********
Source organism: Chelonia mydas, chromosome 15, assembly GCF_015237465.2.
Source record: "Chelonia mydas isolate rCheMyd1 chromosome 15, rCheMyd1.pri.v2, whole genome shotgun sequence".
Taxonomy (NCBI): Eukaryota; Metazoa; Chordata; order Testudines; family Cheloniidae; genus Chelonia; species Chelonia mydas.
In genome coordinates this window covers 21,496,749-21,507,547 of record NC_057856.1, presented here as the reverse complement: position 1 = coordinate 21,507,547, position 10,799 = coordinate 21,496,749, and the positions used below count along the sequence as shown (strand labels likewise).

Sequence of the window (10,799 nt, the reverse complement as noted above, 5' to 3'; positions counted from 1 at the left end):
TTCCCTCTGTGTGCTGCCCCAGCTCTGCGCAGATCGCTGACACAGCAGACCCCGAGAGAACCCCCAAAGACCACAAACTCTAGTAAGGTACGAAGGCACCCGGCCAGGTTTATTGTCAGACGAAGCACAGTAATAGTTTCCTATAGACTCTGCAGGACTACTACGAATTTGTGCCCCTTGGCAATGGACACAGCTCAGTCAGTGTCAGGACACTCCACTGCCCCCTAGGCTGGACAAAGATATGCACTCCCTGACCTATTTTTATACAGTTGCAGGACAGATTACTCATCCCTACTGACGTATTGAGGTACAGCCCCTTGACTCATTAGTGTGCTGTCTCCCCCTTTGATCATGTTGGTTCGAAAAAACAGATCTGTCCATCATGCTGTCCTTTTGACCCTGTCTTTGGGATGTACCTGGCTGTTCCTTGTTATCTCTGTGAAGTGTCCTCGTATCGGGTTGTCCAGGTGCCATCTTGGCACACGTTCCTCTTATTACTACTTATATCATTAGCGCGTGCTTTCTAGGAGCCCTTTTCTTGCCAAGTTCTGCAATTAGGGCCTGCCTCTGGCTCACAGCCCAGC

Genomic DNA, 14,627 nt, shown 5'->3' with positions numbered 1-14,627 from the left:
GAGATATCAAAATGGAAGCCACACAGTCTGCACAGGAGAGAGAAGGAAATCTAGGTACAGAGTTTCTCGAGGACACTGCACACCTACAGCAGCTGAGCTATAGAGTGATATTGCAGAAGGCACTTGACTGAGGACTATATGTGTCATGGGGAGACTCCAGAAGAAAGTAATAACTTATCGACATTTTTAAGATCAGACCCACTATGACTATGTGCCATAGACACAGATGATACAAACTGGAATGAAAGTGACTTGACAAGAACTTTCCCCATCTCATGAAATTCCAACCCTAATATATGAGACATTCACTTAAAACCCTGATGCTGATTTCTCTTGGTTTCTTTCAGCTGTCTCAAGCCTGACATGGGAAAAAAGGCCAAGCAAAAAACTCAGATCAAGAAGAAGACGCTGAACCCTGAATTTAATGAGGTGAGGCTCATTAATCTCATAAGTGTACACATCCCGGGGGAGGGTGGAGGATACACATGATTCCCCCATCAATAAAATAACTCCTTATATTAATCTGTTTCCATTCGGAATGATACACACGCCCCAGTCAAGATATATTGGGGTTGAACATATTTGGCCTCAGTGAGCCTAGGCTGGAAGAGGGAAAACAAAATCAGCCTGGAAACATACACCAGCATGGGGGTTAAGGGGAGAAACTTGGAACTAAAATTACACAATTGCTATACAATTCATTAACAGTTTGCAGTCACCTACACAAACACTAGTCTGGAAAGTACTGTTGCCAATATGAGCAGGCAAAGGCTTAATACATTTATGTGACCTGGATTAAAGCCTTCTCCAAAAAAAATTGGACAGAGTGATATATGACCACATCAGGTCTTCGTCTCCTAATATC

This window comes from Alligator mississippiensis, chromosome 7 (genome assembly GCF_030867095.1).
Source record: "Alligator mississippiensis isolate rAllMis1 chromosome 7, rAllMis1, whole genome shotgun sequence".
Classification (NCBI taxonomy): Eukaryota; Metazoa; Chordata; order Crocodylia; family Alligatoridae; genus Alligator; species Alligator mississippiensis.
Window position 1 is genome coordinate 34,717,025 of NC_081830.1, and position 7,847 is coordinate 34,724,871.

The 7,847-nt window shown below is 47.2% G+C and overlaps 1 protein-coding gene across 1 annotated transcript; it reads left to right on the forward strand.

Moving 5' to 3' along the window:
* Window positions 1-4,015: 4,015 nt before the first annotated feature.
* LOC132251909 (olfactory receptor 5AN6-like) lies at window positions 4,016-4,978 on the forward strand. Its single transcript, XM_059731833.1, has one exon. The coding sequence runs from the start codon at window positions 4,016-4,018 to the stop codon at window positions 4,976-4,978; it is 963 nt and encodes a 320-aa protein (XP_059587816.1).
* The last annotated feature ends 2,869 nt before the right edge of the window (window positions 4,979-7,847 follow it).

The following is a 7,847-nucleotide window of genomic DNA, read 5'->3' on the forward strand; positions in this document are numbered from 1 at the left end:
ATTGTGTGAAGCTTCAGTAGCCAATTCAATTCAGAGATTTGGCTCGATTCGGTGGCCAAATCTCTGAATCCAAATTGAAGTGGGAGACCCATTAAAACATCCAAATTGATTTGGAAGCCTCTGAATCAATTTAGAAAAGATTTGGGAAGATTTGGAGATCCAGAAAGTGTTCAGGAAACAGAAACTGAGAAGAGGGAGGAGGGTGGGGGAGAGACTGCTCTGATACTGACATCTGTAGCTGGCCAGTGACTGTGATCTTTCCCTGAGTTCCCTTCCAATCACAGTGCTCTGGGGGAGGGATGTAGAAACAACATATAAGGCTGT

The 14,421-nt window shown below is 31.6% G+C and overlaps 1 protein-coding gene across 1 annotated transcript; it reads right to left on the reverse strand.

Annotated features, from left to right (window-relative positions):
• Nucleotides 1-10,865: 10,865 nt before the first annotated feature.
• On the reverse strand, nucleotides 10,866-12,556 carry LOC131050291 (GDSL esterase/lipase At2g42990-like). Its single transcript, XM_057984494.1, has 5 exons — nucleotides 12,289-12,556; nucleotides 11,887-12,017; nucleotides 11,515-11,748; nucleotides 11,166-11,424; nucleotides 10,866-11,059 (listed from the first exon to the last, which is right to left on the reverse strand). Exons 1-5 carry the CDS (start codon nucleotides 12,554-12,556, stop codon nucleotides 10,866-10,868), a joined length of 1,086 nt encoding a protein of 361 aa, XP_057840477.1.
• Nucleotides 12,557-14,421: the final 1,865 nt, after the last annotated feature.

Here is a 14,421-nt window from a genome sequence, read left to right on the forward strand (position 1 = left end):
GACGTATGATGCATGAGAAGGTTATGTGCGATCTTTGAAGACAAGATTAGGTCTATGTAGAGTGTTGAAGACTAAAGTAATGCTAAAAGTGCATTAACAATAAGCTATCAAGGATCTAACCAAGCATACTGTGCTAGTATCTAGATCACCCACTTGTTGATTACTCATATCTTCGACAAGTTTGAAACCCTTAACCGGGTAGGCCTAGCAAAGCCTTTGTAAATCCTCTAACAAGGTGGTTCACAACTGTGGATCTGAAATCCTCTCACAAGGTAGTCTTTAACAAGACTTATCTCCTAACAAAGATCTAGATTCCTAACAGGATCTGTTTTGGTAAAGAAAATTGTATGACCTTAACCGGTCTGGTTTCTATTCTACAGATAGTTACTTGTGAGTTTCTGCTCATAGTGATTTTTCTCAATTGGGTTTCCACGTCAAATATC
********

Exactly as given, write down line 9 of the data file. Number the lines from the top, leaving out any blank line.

This window comes from Alligator mississippiensis, chromosome 7 (genome assembly GCF_030867095.1).